00:30:10 – 00:41:00 During the period as Operations Director, BD looked towards Japan for management applications, moving away from managers running departments towards self-managed teams; this was one of the most successful changes at the company; BD finally became Managing Director for Technicolor during a period of transition; they now provided rushes through telecine; BD explains the increased use of digital; when the lab was moved to Pinewood they added a space in the lab for digital prints; Metrocolor were the first to put a telecine in the plant and Technicolor soon followed; BD and MS discuss the transition to digital and the return to prints; MS mentions that the Technicolor prints which were broadcast on television at the BBC did not need to be adjusted for transmission like other prints.
00:41:00 – 00:51:30 BD has a credit on Hamlet (1996) shot on 65/70mm – all work done at Technicolor London; BD and MS discuss cinematographer Alex Thomson; MS discusses the bypass bleach effect on 1984 and how later television transmission tried to correct the colour effect; BD used a similar effect of The Last Emperor; BD talks about Derek Jarman’s Blue; MS talks about sparkle problems on an advert for Labatt’s beer staring Leslie Nielson.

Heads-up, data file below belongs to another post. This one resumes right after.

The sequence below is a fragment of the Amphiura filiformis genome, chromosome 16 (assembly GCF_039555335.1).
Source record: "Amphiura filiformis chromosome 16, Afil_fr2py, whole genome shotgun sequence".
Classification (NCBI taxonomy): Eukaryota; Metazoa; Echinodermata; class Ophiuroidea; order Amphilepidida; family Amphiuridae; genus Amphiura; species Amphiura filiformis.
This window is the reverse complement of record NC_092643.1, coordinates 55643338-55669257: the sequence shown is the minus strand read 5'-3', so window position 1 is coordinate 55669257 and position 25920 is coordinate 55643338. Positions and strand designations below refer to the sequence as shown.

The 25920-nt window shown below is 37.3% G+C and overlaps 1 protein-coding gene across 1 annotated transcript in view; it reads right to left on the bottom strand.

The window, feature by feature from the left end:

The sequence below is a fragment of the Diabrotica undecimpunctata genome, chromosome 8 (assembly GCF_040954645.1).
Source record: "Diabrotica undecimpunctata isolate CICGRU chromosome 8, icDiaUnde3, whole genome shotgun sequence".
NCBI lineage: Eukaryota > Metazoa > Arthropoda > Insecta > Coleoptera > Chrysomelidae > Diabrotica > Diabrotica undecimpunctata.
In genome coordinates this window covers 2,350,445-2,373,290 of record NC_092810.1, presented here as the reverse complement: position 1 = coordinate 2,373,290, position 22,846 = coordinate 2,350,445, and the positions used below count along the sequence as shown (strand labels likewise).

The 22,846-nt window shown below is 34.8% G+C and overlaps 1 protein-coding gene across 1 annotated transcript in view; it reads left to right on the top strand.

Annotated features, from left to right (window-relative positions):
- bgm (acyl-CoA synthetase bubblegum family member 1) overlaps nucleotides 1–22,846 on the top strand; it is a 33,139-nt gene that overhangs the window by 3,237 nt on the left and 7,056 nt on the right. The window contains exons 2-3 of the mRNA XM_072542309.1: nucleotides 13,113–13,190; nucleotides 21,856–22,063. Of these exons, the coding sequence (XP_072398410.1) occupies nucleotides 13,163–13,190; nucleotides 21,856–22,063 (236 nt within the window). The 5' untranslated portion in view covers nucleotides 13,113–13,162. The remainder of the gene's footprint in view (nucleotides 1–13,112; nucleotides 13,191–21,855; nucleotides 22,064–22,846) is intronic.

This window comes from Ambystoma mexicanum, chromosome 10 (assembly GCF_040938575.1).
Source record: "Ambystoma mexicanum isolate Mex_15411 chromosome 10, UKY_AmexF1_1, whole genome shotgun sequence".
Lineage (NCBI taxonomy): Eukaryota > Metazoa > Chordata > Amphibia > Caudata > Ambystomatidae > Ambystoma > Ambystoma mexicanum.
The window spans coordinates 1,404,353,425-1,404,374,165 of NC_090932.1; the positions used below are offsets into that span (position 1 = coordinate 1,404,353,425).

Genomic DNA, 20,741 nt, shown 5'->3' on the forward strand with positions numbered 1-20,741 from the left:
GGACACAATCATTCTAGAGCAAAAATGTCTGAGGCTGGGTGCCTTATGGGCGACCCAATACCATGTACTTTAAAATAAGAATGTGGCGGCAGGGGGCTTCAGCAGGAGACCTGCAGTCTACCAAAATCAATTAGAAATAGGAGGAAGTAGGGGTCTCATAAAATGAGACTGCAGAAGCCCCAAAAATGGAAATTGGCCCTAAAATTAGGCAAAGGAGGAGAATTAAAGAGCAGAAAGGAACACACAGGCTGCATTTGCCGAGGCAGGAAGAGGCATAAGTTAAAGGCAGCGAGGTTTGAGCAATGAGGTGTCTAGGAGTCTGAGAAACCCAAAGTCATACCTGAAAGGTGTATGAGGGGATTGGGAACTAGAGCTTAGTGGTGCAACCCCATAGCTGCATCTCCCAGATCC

00:51:30 – 01:01:30 Technicolor’s move to Pinewood from the site they’d been at since 1936; a lot of equipment had to be disposed of; the lab they had at Pinewood was the ideal size for what they needed; new negative machines were purchased for the move; BD took the executive decision to move to Pinewood to save the business; BD decided to retire on the day they moved to Pinewood as he didn’t feel he knew enough about the digital side of the business; MS talks about his brother’s work at Trident and a similar situation following the shift towards working in home studios; MS discusses Roger Deakin’s refusal to use a Sony camera for his work on James Bond.
01:01:30 – 01:11:30 Charles Parkhouse Award for his work on high-speed developers when Technicolor were leading the field; an engineer had developed a glass developing machine; they worked with Kodak on oxidation of developers, bleach accelerators; when Key Code was introduced BD created a volume of work based on approaches to using the process which had a direct impact on the industry; most of the printers at Technicolor were Bell & Howell; developers were ‘home brew’ until the later days; the strengths of Technicolor lay in the developers; Technicolor never had a 16mm printer – all printed on 35mm and split.
01:11:30 – 01:23:00 BD still stays in contact with friends from the business but has little to do with it; now has a place on the parish council; when he retired it was the right time for the business and allowed someone with a new area of expertise to step in; BD and MS discuss the problems with digital and analogue tape; MS discusses his career and the Oral History project.